By adding Fazua’s 250W motor and 250Wh battery, the Lapierre eZesty is a sub 42lb e-bike or a 33lb enduro bike that blurs the lines.
Lapierre eZesty review
If the 2021 eZesty AM LTD looks familiar, it’s because Lapierre has employed a two-year model cycle, so it is in fact identical to last year’s bike. Well, all but for one small detail: the price has crept up by £250, which isn’t bad given the current climate.
Like the analogue Zesty, the eZesty gets a full carbon frame and a claimed 150mm travel. The main difference being the large cutaway in the underside of the down tube that accommodates the Fazua Drivepack and 252Wh battery. The real beauty of the Fazua system is that the 3.3kg Drivepack and battery can be removed in seconds, leaving you with a perfectly capable 15.57kg enduro bike. With the battery and motor out, there’s no additional resistance when pedaling, and Lapierre even provides a blanking cover to stop dirt getting into the bottom bracket housing.
As 27.5in-wheel enduro bikes go, the eZesty is a little conservative when it comes to frame sizing. We measured the reach on the size L at 460mm, which is 20mm shy of the latest hard-hitting enduro bikes. The rest of the geometry is on point though, and swapping the stock 35mm stem for a 50mm is an easy way to improve the overall fit of the bike.
Lapierre lists rear travel on the eZesty as 150mm, but we measured it closer to 160mm. So maybe it should have been called the eSpicy? Not that we’re complaining, as you need more travel to maintain speed with the smaller 27.5in wheels. The action of the suspension is incredibly supple thanks to bearings at both ends of the trunnion-mounted Fox DPS shock. It’s too free even, and also quite linear. To calm things down, we ended up running the shock exclusively in the lightest of the three compression settings and switched to 0.2in volume spacer for 0.4in, trading some suppleness for increased support and control.
We had no such issues with the Fox 36 FIT4 fork. It doesn’t get the new lower casting with the lubrication channels and bleeders found on the 2021 forks, but it still props the front end up well and has a very usable range of adjustment.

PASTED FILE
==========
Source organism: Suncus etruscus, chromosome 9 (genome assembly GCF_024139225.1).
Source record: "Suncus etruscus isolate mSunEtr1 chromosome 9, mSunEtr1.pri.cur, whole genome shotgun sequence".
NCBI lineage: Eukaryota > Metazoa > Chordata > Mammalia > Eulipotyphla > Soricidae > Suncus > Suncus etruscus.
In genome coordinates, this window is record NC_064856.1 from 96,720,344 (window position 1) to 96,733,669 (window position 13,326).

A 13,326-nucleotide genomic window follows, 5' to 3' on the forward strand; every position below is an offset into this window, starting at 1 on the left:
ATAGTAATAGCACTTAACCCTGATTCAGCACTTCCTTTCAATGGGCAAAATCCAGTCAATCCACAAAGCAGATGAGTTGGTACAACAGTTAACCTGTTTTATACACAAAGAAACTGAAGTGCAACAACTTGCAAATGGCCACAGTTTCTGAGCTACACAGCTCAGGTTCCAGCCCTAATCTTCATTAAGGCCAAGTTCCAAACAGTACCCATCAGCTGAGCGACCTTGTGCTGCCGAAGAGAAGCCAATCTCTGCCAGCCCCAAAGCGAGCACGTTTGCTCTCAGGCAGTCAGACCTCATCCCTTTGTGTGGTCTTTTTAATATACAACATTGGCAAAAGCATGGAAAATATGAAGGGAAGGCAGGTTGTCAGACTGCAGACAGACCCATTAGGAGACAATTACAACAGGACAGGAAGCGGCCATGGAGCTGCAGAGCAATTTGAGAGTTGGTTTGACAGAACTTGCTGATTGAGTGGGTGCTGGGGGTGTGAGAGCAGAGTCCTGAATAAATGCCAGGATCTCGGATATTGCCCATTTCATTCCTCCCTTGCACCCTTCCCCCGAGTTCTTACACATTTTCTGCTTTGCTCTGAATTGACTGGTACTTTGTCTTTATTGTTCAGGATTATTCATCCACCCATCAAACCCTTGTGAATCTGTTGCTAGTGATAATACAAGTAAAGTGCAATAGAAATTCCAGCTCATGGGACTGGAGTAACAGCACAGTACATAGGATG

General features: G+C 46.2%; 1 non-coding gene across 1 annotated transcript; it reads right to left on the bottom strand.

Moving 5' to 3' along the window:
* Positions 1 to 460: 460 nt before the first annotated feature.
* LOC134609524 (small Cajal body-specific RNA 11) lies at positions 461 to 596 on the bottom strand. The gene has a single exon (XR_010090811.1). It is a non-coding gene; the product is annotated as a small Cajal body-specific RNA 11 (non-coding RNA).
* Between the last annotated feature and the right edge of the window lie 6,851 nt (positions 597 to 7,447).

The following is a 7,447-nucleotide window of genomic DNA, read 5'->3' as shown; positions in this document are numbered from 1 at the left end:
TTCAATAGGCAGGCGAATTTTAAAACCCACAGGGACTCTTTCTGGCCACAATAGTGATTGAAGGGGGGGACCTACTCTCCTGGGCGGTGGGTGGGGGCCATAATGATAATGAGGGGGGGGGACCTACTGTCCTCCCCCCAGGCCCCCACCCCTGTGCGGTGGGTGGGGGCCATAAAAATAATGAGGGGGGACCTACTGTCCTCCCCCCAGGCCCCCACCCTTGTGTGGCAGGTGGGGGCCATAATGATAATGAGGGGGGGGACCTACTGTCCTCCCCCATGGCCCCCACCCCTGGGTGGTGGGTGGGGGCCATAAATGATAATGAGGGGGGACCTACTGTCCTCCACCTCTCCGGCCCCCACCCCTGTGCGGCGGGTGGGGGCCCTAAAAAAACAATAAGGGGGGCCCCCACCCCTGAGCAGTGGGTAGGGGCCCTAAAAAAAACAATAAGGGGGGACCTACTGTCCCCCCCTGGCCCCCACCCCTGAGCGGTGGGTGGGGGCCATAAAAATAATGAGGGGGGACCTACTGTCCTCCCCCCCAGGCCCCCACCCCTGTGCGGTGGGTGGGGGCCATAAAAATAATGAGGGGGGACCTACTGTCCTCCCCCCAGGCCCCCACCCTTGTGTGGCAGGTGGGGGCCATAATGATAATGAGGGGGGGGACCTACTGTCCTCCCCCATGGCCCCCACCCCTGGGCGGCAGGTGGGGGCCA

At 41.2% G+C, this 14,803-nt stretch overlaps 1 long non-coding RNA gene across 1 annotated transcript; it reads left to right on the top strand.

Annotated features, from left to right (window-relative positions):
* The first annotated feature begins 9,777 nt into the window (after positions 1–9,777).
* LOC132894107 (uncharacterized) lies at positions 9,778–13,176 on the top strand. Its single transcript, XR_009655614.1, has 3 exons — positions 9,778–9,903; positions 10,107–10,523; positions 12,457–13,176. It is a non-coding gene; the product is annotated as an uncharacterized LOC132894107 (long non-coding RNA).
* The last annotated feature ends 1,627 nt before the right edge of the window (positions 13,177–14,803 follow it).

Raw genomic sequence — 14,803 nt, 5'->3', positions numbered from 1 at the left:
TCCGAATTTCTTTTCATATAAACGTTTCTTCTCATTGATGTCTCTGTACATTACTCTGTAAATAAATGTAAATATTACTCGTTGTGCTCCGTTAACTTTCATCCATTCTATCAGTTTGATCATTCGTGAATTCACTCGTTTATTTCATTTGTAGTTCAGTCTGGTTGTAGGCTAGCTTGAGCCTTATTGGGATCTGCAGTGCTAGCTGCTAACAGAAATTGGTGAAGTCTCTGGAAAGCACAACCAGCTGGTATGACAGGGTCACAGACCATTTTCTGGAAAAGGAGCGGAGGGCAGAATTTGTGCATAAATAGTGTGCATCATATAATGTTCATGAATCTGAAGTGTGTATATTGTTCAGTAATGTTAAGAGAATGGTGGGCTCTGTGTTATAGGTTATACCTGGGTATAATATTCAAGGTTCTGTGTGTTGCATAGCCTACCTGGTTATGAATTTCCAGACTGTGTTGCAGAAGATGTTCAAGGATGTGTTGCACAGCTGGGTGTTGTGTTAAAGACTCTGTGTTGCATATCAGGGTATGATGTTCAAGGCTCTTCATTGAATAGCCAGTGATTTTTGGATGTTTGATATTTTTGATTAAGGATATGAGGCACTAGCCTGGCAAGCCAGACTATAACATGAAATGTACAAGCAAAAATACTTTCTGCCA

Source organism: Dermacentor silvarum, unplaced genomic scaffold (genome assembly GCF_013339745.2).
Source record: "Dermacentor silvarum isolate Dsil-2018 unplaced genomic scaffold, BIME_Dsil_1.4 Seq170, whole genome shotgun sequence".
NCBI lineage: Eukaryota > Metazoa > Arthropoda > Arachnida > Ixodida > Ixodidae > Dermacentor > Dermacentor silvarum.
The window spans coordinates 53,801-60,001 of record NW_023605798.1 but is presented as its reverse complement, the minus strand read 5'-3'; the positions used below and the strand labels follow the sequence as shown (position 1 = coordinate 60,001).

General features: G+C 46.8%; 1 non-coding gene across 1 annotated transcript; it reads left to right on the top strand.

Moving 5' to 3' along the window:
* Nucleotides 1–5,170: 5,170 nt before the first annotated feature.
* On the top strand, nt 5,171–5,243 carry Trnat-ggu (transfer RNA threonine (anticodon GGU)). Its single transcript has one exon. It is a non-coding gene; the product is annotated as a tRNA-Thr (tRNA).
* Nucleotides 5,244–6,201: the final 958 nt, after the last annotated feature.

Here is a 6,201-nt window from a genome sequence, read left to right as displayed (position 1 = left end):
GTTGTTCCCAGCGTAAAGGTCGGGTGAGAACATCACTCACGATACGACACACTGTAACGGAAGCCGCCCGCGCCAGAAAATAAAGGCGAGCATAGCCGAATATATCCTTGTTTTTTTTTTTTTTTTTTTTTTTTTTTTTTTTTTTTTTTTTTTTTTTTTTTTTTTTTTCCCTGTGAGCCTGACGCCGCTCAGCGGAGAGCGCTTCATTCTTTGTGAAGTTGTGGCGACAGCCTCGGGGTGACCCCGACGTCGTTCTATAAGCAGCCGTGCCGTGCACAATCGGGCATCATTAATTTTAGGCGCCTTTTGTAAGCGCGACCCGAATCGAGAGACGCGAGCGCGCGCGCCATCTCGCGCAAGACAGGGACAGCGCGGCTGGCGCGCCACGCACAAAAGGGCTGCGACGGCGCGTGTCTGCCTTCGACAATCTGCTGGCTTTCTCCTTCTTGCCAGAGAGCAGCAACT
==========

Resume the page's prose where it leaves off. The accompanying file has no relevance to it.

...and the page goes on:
Lapierre’s carbon 27.5in wheels and Maxxis EXO casing tyres help keep the overall weight of the eZesty in check. And unlike some carbon hoops, the wheels on the eZesty have a softness to them so they deflect rather than ping off roots and rocks. Still, we’d like to see a tougher casing EXO+ tyre on the rear to help protect the rim and reduce the risk of punctures. We’d also like a dropper post that worked consistently because even after replacing the cable on the 150mm Lapierre unit, we couldn’t get it to stay up without jiggling the cable outer. With SRAM Guide RE brakes stopping power is ample, but not quite as good as the Codes specced on the Specialized. Also, you don’t get the latest SRAM Eagle cassette, so your lowest gear on the eZesty is 32x50t.
The eZesty hasn’t changed, but the Fazua firmware has come on in leaps and bounds. Most notably the motor has way more support and offers a really intuitive pedalling motion. It still has three power modes – Breeze, River and Rocket – accessible by the handlebar remote, where Rocket mode now has some real boost to it. And while the updates to the firmware have had a positive effect on the pedalling dynamics of the the eZesty, they also seem to seriously curtail the range of the 252Wh battery. So much so, that we only managed to eke out 550m of climbing on our test loop in Rocket mode before the battery ran flat.
The Drivepack also rattled constantly in the frame housing when riding off-road, and occasionally the motor would cut out on hitting a bigger bump. Maybe the latter was just a loose connection, but fumbling with the remote to get the lights on again was almost as frustrating as the dropper post not working properly.
Lapierre was an early adopter for Fazua’s lightweight, lower-power e-bike system. And while the eZesty is a fun, capable 27.5in enduro bike, we found the range of the 252Wh battery to be a real limiting factor. Granted, using the lower-power modes can greatly extend the range of the bike, but there’s no need to do that with the Specialized Levo SL, which is lighter, more capable and doesn’t rattle. Given how easy the battery is to swap out on the eZesty though, we strongly recommend having a spare if you plan on using Rocket mode to shoot up the climbs with ease.